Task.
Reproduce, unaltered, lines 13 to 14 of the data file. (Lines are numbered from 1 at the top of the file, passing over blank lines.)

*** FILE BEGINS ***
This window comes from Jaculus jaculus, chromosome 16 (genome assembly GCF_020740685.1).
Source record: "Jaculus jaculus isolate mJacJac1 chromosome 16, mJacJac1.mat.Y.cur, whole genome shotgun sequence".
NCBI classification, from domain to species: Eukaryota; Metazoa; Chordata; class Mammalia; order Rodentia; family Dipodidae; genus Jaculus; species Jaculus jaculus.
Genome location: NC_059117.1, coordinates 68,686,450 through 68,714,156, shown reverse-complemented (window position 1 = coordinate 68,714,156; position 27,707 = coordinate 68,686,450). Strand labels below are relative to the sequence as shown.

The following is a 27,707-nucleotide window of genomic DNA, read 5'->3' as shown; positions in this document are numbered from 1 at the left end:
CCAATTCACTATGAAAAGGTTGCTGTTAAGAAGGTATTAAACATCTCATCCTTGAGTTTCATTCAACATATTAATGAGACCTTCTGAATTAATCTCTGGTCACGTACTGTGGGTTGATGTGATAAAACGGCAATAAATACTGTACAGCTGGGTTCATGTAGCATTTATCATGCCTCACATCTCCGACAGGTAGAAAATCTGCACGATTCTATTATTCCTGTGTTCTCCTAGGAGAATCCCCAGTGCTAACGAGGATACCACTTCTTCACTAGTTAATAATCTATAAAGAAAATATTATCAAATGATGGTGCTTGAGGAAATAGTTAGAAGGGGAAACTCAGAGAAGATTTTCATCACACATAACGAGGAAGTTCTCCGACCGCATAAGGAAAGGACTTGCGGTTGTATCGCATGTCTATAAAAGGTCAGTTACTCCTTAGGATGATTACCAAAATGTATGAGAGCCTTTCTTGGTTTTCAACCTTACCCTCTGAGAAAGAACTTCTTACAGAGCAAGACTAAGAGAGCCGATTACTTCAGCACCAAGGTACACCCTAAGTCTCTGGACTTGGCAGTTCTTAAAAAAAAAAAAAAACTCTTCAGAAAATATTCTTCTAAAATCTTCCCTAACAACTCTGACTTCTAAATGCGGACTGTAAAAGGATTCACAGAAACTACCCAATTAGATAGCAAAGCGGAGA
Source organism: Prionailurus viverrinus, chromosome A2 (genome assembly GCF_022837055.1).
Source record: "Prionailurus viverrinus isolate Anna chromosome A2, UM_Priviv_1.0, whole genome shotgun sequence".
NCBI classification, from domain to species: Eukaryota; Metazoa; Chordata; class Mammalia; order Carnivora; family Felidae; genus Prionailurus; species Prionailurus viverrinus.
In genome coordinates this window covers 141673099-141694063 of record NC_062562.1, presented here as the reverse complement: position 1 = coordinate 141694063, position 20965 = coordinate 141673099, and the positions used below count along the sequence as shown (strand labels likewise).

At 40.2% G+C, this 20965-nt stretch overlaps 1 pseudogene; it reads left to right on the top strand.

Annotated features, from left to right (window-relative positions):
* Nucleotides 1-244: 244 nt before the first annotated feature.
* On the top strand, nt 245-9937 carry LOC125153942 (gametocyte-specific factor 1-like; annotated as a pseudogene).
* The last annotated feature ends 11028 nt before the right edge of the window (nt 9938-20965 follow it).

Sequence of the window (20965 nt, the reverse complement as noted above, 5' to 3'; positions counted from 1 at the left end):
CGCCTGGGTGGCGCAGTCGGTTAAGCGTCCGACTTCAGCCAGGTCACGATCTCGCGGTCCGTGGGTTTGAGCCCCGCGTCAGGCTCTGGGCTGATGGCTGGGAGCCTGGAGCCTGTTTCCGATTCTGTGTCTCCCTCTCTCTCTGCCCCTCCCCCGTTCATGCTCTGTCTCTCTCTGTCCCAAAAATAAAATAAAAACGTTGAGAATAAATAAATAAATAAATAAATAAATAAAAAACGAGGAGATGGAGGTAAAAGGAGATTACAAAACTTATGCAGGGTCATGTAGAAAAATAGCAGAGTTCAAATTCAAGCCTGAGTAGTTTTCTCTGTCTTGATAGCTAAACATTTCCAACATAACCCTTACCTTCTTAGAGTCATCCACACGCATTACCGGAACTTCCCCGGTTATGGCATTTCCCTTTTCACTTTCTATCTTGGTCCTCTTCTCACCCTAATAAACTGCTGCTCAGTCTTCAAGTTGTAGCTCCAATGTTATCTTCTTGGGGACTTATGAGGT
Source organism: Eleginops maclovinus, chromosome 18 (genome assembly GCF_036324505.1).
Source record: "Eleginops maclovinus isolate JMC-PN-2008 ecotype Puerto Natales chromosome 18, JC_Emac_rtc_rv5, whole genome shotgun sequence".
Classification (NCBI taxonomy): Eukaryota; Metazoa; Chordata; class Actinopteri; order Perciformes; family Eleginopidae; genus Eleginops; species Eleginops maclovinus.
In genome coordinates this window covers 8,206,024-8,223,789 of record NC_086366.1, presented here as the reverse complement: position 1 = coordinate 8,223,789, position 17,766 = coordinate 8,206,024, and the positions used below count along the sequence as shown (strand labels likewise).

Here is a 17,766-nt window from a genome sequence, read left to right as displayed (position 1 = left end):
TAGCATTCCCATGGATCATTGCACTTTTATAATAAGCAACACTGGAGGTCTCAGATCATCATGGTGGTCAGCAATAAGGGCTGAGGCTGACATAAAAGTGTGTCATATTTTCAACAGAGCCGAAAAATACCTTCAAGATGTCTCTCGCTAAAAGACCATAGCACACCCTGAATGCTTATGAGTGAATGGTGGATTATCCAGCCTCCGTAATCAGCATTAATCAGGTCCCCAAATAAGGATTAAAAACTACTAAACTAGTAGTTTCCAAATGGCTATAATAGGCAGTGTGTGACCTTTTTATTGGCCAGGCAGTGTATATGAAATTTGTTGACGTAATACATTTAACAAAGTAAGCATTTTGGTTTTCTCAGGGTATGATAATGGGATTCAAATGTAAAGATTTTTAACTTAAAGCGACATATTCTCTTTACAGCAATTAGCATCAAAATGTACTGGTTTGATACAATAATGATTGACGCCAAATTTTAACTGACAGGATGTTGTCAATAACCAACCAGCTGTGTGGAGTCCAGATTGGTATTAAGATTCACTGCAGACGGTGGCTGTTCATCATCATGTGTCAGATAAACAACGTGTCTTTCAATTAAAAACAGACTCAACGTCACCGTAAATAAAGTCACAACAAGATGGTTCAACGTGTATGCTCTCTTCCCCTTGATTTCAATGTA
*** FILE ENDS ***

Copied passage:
* Nucleotides 1-244: 244 nt before the first annotated feature.
* On the top strand, nt 245-9937 carry LOC125153942 (gametocyte-specific factor 1-like; annotated as a pseudogene).